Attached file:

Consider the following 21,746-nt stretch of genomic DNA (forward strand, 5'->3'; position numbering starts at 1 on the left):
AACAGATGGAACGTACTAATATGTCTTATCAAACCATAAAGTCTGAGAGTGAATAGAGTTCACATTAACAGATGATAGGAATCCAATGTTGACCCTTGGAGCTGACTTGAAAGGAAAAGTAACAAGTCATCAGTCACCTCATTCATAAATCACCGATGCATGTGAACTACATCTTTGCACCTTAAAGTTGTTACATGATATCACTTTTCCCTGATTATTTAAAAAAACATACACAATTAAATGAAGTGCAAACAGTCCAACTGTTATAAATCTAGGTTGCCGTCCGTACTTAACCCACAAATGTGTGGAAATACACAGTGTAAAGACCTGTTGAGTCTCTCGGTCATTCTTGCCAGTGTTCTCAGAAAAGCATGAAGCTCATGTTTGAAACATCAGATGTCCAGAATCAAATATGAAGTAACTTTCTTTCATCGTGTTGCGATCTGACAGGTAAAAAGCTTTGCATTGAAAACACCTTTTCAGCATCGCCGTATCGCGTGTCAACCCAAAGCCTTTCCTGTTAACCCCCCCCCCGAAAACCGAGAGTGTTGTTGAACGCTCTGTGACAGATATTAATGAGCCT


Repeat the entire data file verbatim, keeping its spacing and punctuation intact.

Consider the following 21,746-nt stretch of genomic DNA (forward strand, 5'->3'; position numbering starts at 1 on the left):
AACAGATGGAACGTACTAATATGTCTTATCAAACCATAAAGTCTGAGAGTGAATAGAGTTCACATTAACAGATGATAGGAATCCAATGTTGACCCTTGGAGCTGACTTGAAAGGAAAAGTAACAAGTCATCAGTCACCTCATTCATAAATCACCGATGCATGTGAACTACATCTTTGCACCTTAAAGTTGTTACATGATATCACTTTTCCCTGATTATTTAAAAAAACATACACAATTAAATGAAGTGCAAACAGTCCAACTGTTATAAATCTAGGTTGCCGTCCGTACTTAACCCACAAATGTGTGGAAATACACAGTGTAAAGACCTGTTGAGTCTCTCGGTCATTCTTGCCAGTGTTCTCAGAAAAGCATGAAGCTCATGTTTGAAACATCAGATGTCCAGAATCAAATATGAAGTAACTTTCTTTCATCGTGTTGCGATCTGACAGGTAAAAAGCTTTGCATTGAAAACACCTTTTCAGCATCGCCGTATCGCGTGTCAACCCAAAGCCTTTCCTGTTAACCCCCCCCCCGAAAACCGAGAGTGTTGTTGAACGCTCTGTGACAGATATTAATGAGCCT